Local officials have the right to reimplement mitigation strategies to stop the spread of COVID-19 amid a surge in cases fueled by the delta variant, U.S. Surgeon General Dr. Vivek Murthy said Sunday.
"Unfortunately we're seeing rises, particularly among the unvaccinated in many parts of the country now," Murthy told ABC "This Week" co-anchor Martha Raddatz.
Approximately 97% of COVID-19 hospitalizations in the U.S. are among the unvaccinated and at least 58% of current reported cases were directly linked to the delta variant. At the end of May, the variant was estimated to account for just over 3% of new cases.
The Centers of Disease Control and Prevention has for the last two months said that vaccinated individuals can enter public, indoor spaces without a mask. Amid a surge in cases, Los Angeles County reinstated its indoor mask mandate in all public places for all individuals, regardless of vaccination status and at least 10 additional counties in California, including the city of Berkeley, have highly recommended all residents wear masks indoors again.
"In areas where there are low numbers of vaccinated people, where cases are rising, it's very reasonable for counties to take more mitigation measures, like the mask rules coming out of LA," Murthy continued. "And I anticipate that will happen in other parts of the country -- and that's not contradictory to the guidance the CDC issued."
Los Angeles County Board of Supervisors Chair Hilda L. Solis told Raddatz in a separate interview on "This Week," that the new mask mandate was not punishment for the vaccinated, but prevention.
"We still have 4 million people out of 10 million that haven't been vaccinated -- and many of them are young people," Solis told Raddatz. "And we're seeing that this transmission is so highly contagious that it will cost more in the long run."
Murthy reinforced his support for LA County's decision as an acceptable mitigation approach based on data on the ground. The county reported over 1,000 new COVID-19 cases daily this past week.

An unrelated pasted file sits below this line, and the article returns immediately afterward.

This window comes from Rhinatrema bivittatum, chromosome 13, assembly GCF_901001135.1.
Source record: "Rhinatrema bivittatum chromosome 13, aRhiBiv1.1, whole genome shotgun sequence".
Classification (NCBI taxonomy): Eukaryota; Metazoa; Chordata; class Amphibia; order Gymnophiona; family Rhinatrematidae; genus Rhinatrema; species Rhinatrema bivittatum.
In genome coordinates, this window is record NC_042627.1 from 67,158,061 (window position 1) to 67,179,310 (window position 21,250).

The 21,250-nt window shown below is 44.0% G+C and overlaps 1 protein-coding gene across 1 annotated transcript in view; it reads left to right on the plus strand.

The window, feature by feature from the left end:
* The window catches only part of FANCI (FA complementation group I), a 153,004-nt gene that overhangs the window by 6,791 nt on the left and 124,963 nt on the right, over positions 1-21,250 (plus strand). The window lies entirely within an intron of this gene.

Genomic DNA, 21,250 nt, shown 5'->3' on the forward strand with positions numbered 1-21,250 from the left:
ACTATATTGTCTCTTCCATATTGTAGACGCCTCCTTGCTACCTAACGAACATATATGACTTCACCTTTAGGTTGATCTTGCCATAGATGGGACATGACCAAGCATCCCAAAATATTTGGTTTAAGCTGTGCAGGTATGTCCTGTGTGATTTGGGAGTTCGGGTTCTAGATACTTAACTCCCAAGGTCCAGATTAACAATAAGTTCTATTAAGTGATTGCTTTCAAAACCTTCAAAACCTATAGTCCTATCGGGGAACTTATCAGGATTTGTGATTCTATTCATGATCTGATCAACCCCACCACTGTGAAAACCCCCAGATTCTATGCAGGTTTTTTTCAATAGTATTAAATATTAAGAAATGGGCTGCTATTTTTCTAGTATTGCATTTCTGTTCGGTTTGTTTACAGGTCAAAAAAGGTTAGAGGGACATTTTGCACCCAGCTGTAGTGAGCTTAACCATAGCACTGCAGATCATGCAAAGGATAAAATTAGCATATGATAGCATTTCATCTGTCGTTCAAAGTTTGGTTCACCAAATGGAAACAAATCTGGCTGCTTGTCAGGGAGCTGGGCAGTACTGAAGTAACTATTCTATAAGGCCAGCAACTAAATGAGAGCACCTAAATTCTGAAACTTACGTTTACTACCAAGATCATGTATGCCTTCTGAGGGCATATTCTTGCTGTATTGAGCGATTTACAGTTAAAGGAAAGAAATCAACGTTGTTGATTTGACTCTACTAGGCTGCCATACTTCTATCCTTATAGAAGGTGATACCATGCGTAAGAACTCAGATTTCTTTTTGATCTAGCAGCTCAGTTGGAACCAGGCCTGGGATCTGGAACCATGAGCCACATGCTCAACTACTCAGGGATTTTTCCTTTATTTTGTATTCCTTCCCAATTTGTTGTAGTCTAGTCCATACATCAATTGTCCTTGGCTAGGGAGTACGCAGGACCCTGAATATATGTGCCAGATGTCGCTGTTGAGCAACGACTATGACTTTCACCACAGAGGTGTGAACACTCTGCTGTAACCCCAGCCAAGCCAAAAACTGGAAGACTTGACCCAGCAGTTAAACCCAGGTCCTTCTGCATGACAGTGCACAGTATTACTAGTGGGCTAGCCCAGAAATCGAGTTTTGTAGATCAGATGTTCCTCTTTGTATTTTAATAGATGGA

"We saw this during the last year of the pandemic, that we have large numbers of people gathering in indoor spaces that is the right setup for COVID-19 to spread," Murthy said, adding that the Centers of Disease Control and Prevention will provide surge response teams to assist regions experiencing high coronavirus cases.
Raddatz asked Murthy about the World Health Organization's warning that the delta variant and three additional variants of concern could prolong the pandemic and possibly lead to the emergence of deadlier strains of COVID-19.
"If we don't get this under control now, what do you anticipate the fall looking like?" Raddatz asked.
"I am deeply concerned," Murthy responded. "We've made so much progress over this past year, but what I worry about are those that we still have -- millions of people in our country who are not vaccinated."
"We have to still protect our children under 12 who don't have a vaccine available to them." Murthy added. "Our kids depend on the people around them being protected, being vaccinated in order to shield them from the virus. And that's why, again, it's so important for us to get vaccinated."
"Facebook officials say stop pointing fingers. They've already tried to get about 18 million pieces of COVID misinformation down. What should they do?" Raddatz asked.
"I've been deeply concerned about the flow of misinformation across technology platforms and throughout society over the last many months," Murthy responded.
"I've called for greater transparency in terms of the data that they have to share with independent researchers so we can get a better sense of how much misinformation is flowing on these sites and what strategies are working to address them," he added.
"I also ask people across our country to stop and verify your sources, before you post stories online," Murthy concluded.